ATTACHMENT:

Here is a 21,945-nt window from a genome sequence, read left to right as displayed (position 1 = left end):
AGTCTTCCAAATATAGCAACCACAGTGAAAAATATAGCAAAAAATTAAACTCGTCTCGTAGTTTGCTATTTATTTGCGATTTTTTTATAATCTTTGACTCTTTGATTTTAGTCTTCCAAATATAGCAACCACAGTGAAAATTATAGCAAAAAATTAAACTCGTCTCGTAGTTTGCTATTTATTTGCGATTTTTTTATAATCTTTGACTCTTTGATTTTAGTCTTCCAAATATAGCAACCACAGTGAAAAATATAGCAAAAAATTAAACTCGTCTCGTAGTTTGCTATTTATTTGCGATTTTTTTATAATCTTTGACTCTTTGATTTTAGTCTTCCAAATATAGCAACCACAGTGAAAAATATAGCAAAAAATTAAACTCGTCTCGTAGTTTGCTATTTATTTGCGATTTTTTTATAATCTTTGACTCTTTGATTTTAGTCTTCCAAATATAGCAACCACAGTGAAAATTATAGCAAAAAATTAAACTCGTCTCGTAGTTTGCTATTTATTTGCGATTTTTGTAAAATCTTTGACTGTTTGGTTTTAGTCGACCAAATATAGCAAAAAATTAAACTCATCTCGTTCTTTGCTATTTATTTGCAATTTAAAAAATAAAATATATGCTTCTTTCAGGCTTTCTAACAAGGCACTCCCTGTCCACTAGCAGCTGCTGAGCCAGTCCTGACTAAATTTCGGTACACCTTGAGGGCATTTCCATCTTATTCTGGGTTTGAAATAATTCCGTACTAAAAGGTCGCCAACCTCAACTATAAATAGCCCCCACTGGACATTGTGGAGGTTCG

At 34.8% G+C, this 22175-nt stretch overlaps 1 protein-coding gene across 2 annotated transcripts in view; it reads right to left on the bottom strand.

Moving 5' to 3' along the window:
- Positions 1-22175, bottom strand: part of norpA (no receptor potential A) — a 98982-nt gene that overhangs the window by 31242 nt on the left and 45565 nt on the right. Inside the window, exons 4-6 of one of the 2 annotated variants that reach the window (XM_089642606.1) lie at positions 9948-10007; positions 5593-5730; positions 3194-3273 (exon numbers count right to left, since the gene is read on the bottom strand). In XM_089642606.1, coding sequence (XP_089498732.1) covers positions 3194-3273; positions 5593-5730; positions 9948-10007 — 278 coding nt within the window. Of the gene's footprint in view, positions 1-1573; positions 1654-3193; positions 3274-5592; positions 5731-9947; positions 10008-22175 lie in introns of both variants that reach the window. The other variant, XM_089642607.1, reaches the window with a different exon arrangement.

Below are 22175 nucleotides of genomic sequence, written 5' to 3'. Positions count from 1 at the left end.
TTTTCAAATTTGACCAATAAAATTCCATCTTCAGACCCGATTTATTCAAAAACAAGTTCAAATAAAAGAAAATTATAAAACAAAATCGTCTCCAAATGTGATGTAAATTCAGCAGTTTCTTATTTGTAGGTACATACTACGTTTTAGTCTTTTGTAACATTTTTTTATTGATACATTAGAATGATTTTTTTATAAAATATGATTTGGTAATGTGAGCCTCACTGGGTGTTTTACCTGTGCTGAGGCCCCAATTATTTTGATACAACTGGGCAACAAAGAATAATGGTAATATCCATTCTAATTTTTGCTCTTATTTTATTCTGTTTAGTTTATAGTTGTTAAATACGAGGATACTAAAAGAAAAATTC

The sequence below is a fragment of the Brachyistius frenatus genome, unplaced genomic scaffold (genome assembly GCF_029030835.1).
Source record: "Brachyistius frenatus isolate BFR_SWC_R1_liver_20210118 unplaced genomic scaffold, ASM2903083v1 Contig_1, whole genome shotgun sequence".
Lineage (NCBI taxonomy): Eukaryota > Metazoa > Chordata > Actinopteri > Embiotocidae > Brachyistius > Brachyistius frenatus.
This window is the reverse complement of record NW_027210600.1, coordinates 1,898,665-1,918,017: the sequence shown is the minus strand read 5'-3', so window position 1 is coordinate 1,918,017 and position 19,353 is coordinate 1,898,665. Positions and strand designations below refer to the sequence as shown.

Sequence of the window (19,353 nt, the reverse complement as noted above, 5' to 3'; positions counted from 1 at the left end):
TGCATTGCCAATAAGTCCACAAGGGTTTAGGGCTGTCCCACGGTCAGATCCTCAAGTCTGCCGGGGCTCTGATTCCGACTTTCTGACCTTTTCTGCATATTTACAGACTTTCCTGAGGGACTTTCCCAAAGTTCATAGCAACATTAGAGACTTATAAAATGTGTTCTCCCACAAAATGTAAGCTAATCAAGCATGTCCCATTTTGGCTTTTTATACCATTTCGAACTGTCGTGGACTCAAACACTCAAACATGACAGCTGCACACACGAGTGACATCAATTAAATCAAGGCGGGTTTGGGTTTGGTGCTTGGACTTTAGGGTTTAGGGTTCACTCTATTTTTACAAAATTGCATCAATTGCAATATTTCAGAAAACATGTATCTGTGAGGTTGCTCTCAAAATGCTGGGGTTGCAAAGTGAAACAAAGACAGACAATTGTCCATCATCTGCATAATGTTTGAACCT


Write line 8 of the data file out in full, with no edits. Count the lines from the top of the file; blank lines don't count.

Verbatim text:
The sequence below is a fragment of the Brachyistius frenatus genome, unplaced genomic scaffold (genome assembly GCF_029030835.1).